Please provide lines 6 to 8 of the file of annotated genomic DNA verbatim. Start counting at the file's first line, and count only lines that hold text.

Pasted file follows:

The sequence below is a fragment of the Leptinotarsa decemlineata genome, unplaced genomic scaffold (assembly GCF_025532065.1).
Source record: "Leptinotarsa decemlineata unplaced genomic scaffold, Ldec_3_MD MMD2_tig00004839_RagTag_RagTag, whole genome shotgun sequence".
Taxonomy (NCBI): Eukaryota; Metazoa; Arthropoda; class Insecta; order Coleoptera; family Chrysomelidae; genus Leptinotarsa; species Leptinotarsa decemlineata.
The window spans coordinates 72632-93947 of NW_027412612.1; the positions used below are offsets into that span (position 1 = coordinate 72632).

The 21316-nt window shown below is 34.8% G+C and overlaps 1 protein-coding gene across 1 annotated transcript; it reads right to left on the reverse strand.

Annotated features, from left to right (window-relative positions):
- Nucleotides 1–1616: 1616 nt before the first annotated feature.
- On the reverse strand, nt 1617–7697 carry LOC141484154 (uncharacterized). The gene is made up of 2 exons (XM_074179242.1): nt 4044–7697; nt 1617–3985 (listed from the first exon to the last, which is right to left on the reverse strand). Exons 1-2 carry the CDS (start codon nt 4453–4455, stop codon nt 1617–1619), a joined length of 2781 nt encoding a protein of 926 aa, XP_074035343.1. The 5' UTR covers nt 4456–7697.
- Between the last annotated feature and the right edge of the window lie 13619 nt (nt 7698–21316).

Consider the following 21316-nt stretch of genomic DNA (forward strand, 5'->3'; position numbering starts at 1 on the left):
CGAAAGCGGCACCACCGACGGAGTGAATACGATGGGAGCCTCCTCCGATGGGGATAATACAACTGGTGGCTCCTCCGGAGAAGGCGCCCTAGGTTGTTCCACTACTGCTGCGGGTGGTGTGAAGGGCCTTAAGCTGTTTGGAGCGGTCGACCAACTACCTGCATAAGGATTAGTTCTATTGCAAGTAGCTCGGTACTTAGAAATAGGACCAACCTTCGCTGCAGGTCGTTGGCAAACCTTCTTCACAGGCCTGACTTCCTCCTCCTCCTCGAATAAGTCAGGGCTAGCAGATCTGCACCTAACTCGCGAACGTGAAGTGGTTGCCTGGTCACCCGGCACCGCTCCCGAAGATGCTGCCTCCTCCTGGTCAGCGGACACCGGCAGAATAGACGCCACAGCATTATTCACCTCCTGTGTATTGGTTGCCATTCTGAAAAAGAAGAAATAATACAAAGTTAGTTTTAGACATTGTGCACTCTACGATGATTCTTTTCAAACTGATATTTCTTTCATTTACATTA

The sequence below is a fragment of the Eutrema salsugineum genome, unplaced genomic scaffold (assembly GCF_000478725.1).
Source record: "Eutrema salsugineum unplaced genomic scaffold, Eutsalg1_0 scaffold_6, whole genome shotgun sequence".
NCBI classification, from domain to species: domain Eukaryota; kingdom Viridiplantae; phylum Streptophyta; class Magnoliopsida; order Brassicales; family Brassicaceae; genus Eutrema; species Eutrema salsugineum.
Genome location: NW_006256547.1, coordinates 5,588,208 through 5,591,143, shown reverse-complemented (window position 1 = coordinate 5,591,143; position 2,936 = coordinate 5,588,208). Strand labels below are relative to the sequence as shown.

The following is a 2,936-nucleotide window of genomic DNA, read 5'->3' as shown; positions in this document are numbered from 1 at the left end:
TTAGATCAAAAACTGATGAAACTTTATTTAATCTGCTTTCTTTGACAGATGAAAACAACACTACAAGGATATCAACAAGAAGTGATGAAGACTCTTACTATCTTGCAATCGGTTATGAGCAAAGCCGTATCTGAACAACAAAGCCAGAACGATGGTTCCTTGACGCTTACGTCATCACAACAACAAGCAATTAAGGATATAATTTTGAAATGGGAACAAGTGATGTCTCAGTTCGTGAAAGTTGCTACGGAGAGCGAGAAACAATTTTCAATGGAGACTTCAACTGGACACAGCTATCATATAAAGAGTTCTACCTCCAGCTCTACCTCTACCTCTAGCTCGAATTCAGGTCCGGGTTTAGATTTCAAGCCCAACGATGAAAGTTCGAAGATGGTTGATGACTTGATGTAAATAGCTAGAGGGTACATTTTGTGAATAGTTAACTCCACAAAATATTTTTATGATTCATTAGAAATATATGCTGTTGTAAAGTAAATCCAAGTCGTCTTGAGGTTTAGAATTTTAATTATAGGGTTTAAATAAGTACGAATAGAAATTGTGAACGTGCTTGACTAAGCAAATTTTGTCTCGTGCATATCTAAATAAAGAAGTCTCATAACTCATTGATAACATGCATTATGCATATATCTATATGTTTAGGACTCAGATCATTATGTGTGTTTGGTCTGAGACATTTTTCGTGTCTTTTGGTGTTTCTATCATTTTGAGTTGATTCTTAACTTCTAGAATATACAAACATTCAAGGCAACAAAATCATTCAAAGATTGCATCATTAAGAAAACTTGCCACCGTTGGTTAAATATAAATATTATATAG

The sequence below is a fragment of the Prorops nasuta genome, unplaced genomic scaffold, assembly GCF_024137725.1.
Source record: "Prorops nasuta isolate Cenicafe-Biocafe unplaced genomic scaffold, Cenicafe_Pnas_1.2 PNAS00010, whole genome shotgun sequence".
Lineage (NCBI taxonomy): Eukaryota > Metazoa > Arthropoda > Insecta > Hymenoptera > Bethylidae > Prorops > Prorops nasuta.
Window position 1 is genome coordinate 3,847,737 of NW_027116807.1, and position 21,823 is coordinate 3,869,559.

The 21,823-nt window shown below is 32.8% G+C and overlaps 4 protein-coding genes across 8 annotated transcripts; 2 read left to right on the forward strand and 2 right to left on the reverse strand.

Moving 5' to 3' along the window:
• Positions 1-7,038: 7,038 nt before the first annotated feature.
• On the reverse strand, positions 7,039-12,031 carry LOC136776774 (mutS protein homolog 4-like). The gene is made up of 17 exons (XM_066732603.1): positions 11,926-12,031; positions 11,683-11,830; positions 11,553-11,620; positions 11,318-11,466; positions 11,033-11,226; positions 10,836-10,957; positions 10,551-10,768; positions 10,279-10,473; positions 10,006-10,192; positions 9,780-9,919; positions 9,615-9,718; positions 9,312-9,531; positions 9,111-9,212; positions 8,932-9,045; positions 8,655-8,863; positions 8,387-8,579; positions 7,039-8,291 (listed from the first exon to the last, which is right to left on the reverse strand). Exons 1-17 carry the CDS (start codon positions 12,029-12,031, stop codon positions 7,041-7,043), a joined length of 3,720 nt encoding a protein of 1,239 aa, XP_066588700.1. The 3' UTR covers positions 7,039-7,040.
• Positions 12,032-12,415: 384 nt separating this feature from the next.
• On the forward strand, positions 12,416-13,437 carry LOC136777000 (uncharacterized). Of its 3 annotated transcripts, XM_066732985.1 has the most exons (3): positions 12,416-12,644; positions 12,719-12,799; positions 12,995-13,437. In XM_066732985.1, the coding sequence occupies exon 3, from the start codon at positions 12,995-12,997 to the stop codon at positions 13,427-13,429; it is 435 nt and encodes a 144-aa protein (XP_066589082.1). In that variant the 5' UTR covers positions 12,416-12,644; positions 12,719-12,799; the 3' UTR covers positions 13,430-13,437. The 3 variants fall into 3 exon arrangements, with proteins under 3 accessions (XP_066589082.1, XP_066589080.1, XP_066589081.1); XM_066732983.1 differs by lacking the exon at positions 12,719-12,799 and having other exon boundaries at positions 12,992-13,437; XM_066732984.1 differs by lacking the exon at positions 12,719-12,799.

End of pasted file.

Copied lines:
Annotated features, from left to right (window-relative positions):
- Nucleotides 1–1616: 1616 nt before the first annotated feature.
- On the reverse strand, nt 1617–7697 carry LOC141484154 (uncharacterized). The gene is made up of 2 exons (XM_074179242.1): nt 4044–7697; nt 1617–3985 (listed from the first exon to the last, which is right to left on the reverse strand). Exons 1-2 carry the CDS (start codon nt 4453–4455, stop codon nt 1617–1619), a joined length of 2781 nt encoding a protein of 926 aa, XP_074035343.1. The 5' UTR covers nt 4456–7697.